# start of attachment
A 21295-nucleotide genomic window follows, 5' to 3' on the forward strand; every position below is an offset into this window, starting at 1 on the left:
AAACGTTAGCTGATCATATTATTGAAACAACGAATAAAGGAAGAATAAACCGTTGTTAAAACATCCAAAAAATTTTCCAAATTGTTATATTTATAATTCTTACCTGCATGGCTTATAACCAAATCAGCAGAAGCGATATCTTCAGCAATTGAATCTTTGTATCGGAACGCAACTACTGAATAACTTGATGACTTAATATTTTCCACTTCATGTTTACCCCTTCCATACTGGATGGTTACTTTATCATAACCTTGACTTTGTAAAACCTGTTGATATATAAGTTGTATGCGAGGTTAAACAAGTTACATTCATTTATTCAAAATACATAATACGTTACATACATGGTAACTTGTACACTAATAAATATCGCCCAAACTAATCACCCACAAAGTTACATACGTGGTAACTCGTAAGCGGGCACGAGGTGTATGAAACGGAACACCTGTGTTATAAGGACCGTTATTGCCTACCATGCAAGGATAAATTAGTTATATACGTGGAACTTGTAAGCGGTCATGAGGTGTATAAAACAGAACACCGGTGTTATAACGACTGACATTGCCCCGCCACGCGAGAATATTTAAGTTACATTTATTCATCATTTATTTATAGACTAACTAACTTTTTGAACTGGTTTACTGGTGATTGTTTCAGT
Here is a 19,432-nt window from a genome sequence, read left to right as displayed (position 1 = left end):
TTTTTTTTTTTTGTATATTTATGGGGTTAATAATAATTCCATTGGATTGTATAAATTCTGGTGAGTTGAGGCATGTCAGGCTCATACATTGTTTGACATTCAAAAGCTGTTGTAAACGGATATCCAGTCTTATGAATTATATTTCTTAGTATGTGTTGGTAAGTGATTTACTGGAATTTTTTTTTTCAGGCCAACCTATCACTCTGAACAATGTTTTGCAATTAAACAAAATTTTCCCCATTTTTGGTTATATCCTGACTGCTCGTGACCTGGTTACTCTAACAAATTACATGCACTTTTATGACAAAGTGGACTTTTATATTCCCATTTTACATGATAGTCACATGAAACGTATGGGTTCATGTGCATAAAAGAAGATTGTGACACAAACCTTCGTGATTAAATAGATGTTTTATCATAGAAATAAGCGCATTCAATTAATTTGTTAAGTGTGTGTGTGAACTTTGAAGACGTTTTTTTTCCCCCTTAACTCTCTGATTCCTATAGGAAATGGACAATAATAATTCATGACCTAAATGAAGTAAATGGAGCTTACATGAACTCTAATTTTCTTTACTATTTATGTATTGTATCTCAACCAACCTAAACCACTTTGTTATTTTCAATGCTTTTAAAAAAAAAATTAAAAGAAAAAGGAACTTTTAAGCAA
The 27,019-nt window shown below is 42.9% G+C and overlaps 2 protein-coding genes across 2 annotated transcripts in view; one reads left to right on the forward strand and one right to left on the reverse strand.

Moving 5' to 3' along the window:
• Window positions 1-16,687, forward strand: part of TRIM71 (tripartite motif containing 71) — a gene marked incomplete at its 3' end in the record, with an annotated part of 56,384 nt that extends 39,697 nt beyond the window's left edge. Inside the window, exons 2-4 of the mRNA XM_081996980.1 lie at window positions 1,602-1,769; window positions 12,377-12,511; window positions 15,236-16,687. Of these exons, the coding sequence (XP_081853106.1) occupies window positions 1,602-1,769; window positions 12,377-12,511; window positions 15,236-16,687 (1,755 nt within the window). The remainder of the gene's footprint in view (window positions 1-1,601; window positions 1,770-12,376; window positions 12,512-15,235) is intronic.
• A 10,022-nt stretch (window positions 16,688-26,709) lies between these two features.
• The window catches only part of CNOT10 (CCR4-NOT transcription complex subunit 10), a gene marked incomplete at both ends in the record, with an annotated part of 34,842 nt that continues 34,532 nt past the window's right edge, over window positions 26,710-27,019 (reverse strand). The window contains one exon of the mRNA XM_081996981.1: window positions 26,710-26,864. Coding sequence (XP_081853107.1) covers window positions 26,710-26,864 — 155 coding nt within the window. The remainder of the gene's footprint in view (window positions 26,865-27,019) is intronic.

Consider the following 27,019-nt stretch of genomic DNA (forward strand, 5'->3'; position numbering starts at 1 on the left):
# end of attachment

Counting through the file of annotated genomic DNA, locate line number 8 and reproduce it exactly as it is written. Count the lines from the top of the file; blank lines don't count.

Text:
• A 10,022-nt stretch (window positions 16,688-26,709) lies between these two features.